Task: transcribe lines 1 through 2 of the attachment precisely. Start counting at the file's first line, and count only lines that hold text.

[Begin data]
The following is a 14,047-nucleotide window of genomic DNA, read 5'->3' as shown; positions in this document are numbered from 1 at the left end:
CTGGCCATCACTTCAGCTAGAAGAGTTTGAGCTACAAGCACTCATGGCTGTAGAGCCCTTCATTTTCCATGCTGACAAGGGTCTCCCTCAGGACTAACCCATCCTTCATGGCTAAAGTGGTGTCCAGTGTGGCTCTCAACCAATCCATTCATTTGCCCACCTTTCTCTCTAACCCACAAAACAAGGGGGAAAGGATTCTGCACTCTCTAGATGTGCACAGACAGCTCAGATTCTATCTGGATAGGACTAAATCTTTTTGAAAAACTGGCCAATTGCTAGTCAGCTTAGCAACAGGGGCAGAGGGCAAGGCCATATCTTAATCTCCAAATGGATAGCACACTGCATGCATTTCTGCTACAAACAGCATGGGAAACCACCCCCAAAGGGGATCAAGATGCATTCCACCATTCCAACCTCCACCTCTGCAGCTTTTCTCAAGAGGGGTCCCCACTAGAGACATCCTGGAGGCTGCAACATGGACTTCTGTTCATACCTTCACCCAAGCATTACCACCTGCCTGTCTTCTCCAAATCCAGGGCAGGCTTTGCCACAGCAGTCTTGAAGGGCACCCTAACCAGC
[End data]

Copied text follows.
The following is a 14,047-nucleotide window of genomic DNA, read 5'->3' as shown; positions in this document are numbered from 1 at the left end:
CTGGCCATCACTTCAGCTAGAAGAGTTTGAGCTACAAGCACTCATGGCTGTAGAGCCCTTCATTTTCCATGCTGACAAGGGTCTCCCTCAGGACTAACCCATCCTTCATGGCTAAAGTGGTGTCCAGTGTGGCTCTCAACCAATCCATTCATTTGCCCACCTTTCTCTCTAACCCACAAAACAAGGGGGAAAGGATTCTGCACTCTCTAGATGTGCACAGACAGCTCAGATTCTATCTGGATAGGACTAAATCTTTTTGAAAAACTGGCCAATTGCTAGTCAGCTTAGCAACAGGGGCAGAGGGCAAGGCCATATCTTAATCTCCAAATGGATAGCACACTGCATGCATTTCTGCTACAAACAGCATGGGAAACCACCCCCAAAGGGGATCAAGATGCATTCCACCATTCCAACCTCCACCTCTGCAGCTTTTCTCAAGAGGGGTCCCCACTAGAGACATCCTGGAGGCTGCAACATGGACTTCTGTTCATACCTTCACCCAAGCATTACCACCTGCCTGTCTTCTCCAAATCCAGGGCAGGCTTTGCCACAGCAGTCTTGAAGGGCACCCTAACCAGC